“We’re going to make sure that everyone has the right to peacefully protest and assemble,” Shea said said at a briefing with the mayor. “But we are not going to tolerate destruction of property, having our officers put into harm’s way or any civilians put into harm’s way.”
Similar protests flared around the nation in response to the Minnesota death of George Floyd, a Black man who died Monday after a white Minneapolis police officer pressed his knee on his neck.
Elsewhere in New York, people cleaned up Sunday after shop windows were shattered and vehicles torches in Rochester and demonstrators set fire to a tractor trailer in Albany.
Gov. Andrew Cuomo said the National Guard is on standby and that hundreds of additional troopers are being made available in Buffalo and Rochester, where hundreds of people showed Sunday to help clean up the damage.
“We expect additional protests tonight and we’re preparing for such,” Cuomo said at his daily briefing.
In Schenectady on Sunday afternoon, police marched along with protesters, with some officers holding signs saying “Black lives matter. Period!” Police Chief Eric Clifford and other officers took a knee with protesters. Later, the mayor declared a state of emergency with a 7 p.m. curfew, citing “the likely outbreak of civil unrest and disturbance.”
The New York Civil Liberties Union criticized curfews imposed in parts of the state.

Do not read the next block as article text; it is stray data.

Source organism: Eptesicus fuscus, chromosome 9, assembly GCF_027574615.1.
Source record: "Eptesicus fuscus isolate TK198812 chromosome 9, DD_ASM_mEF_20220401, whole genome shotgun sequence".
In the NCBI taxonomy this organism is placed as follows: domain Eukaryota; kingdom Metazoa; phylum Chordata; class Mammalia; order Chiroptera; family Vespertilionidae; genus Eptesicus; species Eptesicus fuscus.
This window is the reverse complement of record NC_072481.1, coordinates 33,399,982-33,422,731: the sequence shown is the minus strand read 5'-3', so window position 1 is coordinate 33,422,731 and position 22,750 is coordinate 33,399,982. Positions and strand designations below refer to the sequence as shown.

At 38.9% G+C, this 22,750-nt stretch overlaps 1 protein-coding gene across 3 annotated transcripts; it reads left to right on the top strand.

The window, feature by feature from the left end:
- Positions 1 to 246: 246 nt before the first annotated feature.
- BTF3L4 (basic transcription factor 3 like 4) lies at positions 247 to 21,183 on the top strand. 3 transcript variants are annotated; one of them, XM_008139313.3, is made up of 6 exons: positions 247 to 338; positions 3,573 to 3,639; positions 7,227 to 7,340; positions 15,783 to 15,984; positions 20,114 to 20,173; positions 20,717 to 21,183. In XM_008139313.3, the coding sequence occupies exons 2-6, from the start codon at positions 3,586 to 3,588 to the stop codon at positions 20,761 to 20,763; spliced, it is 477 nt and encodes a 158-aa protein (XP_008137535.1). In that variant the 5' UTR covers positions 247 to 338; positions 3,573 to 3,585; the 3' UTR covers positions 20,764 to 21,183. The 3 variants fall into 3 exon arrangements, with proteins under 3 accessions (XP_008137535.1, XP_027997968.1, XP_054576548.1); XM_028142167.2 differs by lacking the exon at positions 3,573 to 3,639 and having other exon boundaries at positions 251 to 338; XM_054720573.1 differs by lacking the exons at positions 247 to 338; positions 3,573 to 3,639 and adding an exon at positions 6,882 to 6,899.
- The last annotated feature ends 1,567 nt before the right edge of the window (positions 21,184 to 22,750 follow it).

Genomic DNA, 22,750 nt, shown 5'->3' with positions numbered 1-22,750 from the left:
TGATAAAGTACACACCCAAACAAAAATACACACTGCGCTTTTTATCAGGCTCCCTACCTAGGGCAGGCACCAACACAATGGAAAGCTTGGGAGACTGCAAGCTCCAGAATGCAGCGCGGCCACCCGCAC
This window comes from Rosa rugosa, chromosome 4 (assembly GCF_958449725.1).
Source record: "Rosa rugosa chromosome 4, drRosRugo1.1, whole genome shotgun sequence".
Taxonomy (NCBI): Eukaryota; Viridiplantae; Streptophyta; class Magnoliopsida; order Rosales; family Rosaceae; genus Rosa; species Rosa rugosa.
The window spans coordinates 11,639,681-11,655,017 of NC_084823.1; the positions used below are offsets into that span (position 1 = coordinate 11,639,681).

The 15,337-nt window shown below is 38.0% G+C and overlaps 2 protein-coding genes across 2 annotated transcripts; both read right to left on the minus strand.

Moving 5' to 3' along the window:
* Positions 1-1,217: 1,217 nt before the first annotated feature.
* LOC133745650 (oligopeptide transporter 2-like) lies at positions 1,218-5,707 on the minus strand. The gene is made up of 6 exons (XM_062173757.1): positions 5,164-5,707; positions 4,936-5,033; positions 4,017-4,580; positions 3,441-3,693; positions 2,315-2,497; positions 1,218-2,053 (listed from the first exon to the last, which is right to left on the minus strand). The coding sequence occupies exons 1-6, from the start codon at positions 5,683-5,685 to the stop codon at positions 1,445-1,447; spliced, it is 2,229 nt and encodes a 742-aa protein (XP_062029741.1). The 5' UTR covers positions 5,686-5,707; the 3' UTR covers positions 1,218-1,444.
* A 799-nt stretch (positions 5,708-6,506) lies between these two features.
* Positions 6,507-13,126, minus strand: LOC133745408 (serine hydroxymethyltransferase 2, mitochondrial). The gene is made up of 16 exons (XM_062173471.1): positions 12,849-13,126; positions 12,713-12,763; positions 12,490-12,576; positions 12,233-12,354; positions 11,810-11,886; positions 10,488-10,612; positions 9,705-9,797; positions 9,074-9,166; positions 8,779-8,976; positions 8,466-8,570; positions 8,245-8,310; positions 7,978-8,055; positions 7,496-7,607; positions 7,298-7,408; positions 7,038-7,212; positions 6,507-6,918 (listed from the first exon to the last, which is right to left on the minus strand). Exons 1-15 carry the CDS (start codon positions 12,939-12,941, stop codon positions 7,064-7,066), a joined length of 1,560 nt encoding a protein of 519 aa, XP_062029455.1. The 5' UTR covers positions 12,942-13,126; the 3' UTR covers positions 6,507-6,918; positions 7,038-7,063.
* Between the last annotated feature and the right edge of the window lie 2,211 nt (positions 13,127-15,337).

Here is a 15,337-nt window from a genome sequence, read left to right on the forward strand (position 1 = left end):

“It isn’t the protesters who need curfews, it’s the police. There is no excusing the police terror we have seen this weekend against protesters. We cannot move forward when the response to protesting police brutality against Black people is more police brutality,” said NYCLU Executive Director Donna Lieberman.
The governor said state Attorney General Letitia James will investigate actions by both NYPD officers and protesters and report back within 30 days.
Cleanup on Sunday quickly erased much of the damage that had occurred the night before in New York City, where a lockdown enacted two months ago because of the coronavirus pandemic has been increasingly ignored in recent days amid protests and declining numbers of deaths from the virus.
At least five burned-out NYPD vehicles that remained near Manhattan’s Union Square were towed Sunday afternoon. People walked around broken glass on the street to take pictures of the vehicles.
A handful of protesters rallied peacefully in the square, holding Black Lives Matter signs and giving speeches denouncing police violence while families picnicked nearby.
“Compared to how things turned out yesterday, this is a lot better. This is exactly how things should be,” said Domenic Manning, who spoke Sunday at Union Square. “If you want to get your point across, this is the way to do it. Vandalizing companies and stores, that’s not the way to do it.”
Ken Kidd, who lives a few blocks south of the park, was among the people inspecting the damage to the vehicles. He said protesters and police tried to remain peaceful at the start before the stress of a city heavily hit by the coronavirus came out.
“I think a community can only say `Enough’ so many times and the words aren’t heard so then they got to take action and that’s what happened last night. That’s what I watched happen last night,” Kidd said.
The independent review ordered by de Blasio will be conducted by New York City Corporation Counsel James Johnson, who is the city’s chief lawyer, and Margaret Garnett, commissioner of the Department of Investigation, which typically investigates suspected wrongdoing and fraud by city employees.